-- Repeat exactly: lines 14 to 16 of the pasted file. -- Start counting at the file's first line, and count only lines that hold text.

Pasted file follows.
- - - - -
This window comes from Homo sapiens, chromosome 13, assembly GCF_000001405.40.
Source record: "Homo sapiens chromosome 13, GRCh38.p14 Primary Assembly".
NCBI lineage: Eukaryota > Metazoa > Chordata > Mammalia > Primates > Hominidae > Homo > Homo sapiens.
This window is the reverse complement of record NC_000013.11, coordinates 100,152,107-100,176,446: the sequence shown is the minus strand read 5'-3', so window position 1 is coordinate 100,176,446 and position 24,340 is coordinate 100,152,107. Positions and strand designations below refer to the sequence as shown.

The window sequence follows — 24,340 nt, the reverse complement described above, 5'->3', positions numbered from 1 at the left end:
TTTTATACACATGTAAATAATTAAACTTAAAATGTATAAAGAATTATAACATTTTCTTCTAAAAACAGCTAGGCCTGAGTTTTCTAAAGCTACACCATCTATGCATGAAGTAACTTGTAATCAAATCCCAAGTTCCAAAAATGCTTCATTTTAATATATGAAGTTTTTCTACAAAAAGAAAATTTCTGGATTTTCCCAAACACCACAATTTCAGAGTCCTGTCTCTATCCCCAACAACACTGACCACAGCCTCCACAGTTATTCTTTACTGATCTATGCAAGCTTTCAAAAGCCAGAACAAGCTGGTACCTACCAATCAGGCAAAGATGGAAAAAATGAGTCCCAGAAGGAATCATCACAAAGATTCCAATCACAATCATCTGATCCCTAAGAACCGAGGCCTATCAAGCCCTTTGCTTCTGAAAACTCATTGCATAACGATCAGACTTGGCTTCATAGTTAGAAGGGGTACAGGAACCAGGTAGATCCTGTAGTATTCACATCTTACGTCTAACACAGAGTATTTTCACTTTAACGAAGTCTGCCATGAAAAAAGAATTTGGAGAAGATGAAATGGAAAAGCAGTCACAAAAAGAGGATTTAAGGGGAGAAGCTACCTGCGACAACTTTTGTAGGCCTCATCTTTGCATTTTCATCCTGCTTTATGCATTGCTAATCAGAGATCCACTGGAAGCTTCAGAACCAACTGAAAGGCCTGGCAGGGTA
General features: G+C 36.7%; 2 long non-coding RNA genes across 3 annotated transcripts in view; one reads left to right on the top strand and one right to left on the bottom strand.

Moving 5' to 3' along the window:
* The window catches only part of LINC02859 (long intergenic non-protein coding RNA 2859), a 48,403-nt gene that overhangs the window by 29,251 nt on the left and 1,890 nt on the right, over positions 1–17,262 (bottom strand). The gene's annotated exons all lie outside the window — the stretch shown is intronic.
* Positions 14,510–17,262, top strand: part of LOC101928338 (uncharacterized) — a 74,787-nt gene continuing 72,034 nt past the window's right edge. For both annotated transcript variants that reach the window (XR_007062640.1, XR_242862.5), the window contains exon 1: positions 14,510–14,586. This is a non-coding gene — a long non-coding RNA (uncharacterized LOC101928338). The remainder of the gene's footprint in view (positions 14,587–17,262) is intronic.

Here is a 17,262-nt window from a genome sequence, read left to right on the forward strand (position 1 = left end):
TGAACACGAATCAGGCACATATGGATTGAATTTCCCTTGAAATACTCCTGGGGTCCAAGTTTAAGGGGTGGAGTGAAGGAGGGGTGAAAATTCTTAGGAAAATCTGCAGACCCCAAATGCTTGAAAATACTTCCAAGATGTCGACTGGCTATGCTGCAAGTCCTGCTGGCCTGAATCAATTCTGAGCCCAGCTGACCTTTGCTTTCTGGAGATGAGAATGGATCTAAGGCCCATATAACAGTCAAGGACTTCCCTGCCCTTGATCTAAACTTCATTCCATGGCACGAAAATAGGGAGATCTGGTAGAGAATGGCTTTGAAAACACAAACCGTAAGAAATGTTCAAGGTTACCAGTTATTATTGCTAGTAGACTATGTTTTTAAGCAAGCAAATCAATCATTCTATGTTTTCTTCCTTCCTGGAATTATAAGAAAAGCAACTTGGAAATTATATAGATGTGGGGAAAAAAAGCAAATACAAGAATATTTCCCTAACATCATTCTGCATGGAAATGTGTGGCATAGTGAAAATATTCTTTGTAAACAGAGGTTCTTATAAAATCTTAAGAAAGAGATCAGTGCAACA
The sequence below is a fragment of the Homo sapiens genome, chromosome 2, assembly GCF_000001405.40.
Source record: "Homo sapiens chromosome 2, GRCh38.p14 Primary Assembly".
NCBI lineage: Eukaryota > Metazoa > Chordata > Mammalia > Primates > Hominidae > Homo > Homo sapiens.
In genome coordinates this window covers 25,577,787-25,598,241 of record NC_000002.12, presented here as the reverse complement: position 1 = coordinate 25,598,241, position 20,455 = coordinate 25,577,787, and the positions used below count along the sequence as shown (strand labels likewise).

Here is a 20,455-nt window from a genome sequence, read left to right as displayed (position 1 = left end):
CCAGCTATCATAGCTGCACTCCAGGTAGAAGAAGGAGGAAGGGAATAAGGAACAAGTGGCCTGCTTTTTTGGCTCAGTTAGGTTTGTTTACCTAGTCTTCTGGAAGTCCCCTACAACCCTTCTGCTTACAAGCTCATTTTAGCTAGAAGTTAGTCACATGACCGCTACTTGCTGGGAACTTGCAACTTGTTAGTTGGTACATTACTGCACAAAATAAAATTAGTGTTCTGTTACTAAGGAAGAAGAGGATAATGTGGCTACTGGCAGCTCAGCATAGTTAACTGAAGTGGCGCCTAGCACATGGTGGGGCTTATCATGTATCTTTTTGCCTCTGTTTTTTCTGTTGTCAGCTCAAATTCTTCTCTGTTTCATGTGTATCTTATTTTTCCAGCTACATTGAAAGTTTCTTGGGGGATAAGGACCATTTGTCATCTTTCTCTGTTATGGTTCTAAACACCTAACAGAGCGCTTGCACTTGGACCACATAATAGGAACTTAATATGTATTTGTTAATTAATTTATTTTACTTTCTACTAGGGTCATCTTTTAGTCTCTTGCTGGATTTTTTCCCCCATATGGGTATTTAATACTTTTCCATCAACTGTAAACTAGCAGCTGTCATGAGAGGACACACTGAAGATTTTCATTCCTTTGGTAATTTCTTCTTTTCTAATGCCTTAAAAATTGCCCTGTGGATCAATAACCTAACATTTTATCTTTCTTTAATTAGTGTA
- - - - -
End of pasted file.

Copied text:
Source record: "Homo sapiens chromosome 2, GRCh38.p14 Primary Assembly".
NCBI lineage: Eukaryota > Metazoa > Chordata > Mammalia > Primates > Hominidae > Homo > Homo sapiens.
In genome coordinates this window covers 25,577,787-25,598,241 of record NC_000002.12, presented here as the reverse complement: position 1 = coordinate 25,598,241, position 20,455 = coordinate 25,577,787, and the positions used below count along the sequence as shown (strand labels likewise).